Euractiv on IncluCities

European towns exchange good practices to boost migrants’ integration

Article published on (25 Aug2022)

 By Silvia Ellena 


Cooperation and knowledge exchanges between European towns can play a key role in integrating newcomers, experts say, adding that their inclusion strategies can also serve as a model for larger European cities.

“The local communities are where integration happens, through working and studying,” said Katerina Dimitrakopoulou from the Commission’s directorate-general for migration, pointing to the key role of local authorities in integrating newcomers.

Around 8.4% of the EU population are people born outside the bloc and between two and three million third-country nationals settle in the EU for work or study every year, according to the Commission.

To support European cities and regions facing new arrivals, in March 2021 the EU executive and the Committee of the Regions launched a partnership aimed at increasing capacity and fostering know-how exchanges between local communities.

“Our role is to connect people, states, regions and cities and make sure that all the good practices […] are properly disseminated,” Dimitrakopoulou said.

Sharing good practices

Knowledge exchanges are particularly important for smaller towns, which often do not have the same capacity and means to welcome migrants as large cities, according to experts.

“We have cities that already know how to live with migration,” Barbara Kuznik from the Council of European Municipalities and Regions (CEMR) told EURACTIV, adding that these can serve as a model for other EU towns managing new arrivals.

Kuznik is currently working on the IncluCities project, which allows medium-sized cities to mentor smaller towns on integration practices.

“Sharing our own experiences helps us reflect on the way we promote our services and improve them,” said Juan Carlos Hernández Navas, technical director for city projects in Fuenlabrada, which is mentoring the Greek town of Livadia on employment opportunities for newcomers.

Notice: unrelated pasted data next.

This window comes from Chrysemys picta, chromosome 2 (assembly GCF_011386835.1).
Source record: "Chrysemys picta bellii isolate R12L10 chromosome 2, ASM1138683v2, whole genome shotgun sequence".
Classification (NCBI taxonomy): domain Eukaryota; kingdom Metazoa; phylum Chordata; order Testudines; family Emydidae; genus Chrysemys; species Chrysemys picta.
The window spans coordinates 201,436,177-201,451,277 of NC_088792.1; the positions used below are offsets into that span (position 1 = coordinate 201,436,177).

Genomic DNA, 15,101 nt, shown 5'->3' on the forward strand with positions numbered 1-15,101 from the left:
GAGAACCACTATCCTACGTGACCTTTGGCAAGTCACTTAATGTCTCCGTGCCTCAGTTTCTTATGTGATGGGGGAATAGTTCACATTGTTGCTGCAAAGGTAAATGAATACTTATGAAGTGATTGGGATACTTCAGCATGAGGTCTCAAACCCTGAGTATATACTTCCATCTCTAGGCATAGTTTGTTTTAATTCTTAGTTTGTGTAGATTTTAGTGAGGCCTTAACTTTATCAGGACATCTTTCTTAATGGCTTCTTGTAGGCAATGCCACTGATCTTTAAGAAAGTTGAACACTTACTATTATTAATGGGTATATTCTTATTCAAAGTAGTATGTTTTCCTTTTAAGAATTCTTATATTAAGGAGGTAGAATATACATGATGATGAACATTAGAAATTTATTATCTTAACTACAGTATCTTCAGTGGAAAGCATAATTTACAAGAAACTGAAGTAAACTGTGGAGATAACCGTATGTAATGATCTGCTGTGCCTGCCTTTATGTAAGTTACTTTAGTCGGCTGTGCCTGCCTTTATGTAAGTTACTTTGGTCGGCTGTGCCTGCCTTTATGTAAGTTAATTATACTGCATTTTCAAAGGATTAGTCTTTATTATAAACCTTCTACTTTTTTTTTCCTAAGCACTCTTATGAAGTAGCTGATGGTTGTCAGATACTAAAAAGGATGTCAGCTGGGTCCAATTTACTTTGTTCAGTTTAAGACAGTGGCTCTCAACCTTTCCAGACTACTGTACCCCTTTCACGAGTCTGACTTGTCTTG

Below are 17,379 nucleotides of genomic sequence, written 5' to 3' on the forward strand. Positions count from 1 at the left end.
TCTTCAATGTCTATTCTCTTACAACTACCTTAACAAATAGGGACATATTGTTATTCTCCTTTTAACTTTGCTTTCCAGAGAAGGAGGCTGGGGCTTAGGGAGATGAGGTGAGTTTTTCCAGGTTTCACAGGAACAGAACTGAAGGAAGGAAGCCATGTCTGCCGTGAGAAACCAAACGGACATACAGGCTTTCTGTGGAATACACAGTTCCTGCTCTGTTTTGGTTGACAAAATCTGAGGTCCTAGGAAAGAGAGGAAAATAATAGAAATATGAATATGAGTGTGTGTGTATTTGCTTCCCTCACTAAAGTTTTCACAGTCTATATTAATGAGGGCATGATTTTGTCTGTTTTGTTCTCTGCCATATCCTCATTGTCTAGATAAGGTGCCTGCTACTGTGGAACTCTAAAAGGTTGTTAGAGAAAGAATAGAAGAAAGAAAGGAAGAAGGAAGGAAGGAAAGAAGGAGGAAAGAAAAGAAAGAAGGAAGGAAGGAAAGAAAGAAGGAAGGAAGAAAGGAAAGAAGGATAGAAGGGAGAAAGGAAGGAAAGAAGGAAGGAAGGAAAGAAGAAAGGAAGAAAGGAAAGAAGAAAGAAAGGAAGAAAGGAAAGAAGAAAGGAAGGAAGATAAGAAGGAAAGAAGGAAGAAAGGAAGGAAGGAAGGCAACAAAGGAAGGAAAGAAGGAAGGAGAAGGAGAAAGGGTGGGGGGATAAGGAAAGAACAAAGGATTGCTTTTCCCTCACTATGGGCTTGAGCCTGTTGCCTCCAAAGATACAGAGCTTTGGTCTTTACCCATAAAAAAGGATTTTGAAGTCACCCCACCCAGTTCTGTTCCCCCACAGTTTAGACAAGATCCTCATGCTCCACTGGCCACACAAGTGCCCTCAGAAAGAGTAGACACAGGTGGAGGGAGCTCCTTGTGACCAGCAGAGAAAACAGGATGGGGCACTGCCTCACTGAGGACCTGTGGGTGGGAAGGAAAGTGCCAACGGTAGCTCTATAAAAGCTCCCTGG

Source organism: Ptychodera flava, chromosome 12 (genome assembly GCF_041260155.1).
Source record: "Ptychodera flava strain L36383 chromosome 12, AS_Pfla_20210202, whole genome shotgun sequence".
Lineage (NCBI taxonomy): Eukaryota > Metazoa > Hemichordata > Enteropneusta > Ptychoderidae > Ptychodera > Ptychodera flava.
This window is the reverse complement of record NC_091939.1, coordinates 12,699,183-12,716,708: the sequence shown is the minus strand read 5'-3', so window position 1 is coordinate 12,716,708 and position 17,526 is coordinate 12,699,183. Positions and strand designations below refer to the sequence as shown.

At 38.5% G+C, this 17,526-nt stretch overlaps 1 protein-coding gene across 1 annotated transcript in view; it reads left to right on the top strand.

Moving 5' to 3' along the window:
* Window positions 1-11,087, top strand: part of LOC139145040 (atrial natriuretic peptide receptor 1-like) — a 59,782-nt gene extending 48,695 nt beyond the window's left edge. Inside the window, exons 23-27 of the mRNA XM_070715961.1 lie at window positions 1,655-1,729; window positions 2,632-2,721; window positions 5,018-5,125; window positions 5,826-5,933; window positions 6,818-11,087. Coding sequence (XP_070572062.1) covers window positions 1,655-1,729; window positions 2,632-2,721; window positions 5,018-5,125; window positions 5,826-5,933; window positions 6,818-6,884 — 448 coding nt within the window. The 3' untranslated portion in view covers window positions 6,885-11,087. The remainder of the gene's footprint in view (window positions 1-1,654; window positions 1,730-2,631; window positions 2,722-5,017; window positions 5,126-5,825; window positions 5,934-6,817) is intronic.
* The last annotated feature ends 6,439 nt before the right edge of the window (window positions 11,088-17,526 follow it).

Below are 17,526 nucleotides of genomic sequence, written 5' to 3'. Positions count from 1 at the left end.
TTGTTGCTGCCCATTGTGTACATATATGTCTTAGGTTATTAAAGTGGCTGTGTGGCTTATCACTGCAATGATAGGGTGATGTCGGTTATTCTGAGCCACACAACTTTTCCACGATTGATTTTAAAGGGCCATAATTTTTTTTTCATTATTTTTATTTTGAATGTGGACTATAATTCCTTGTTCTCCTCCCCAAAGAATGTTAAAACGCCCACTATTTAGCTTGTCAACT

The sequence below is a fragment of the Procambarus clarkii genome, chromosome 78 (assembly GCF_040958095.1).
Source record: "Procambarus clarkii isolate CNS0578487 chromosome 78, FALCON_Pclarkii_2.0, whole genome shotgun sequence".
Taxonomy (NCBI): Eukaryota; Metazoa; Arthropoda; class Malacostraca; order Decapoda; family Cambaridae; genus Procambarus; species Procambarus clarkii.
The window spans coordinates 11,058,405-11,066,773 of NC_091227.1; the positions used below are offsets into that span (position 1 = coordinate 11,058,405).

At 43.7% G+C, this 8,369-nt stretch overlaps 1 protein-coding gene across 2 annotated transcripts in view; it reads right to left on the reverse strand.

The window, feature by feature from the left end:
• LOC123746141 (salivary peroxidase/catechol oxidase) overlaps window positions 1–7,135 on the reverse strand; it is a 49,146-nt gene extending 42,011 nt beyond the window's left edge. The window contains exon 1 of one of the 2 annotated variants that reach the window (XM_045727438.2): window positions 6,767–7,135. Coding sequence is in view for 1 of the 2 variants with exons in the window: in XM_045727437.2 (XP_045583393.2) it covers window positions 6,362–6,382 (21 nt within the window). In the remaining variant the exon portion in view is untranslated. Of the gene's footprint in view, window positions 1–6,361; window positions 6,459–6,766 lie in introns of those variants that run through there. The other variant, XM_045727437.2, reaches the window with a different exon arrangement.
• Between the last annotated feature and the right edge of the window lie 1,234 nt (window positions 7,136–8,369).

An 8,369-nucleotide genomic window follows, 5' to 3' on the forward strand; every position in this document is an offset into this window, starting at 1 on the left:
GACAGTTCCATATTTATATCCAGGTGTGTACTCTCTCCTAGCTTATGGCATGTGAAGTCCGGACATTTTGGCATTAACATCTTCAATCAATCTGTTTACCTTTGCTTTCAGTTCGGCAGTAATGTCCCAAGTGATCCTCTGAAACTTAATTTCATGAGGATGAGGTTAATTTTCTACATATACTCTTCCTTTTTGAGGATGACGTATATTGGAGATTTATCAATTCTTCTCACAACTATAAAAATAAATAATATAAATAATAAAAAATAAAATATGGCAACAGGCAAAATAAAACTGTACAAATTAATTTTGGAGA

Partnerships between European towns also aim at strengthening the social inclusion of migrants.

The Italian town of Capaci, for instance, is carrying out a project matching newcomers and residents in social activities, under the mentorship of Mechelen, a Belgian city with 86,000 inhabitants from 130 different nationalities.

“We have formed eight couples between residents and newcomers who have a common social life,” Capaci’s mayor Pietro Puccio told EURACTIV, explaining that this helps new residents feel fully integrated into the city life.

Scaling up integration strategies

According to the Italian mayor, the long-term goal of the activity is to develop a strategy which could be replicated across the country.

“We are working on a memorandum of understanding for the Interior Ministry to expand this experience to 8,000 Italian municipalities,” he said.

According to Carla Rey, secretary general of the Italian Association of the Council of European Municipalities and Regions (AICCRE), integration schemes developed in small contexts can more easily be adapted to bigger areas.

Moreover, they can also prove to be more efficient in the long term.

“Changing the culture of one city is not enough to change the culture of a country. That’s why it is important to use formulas that can be adapted to the wider national context,” she said.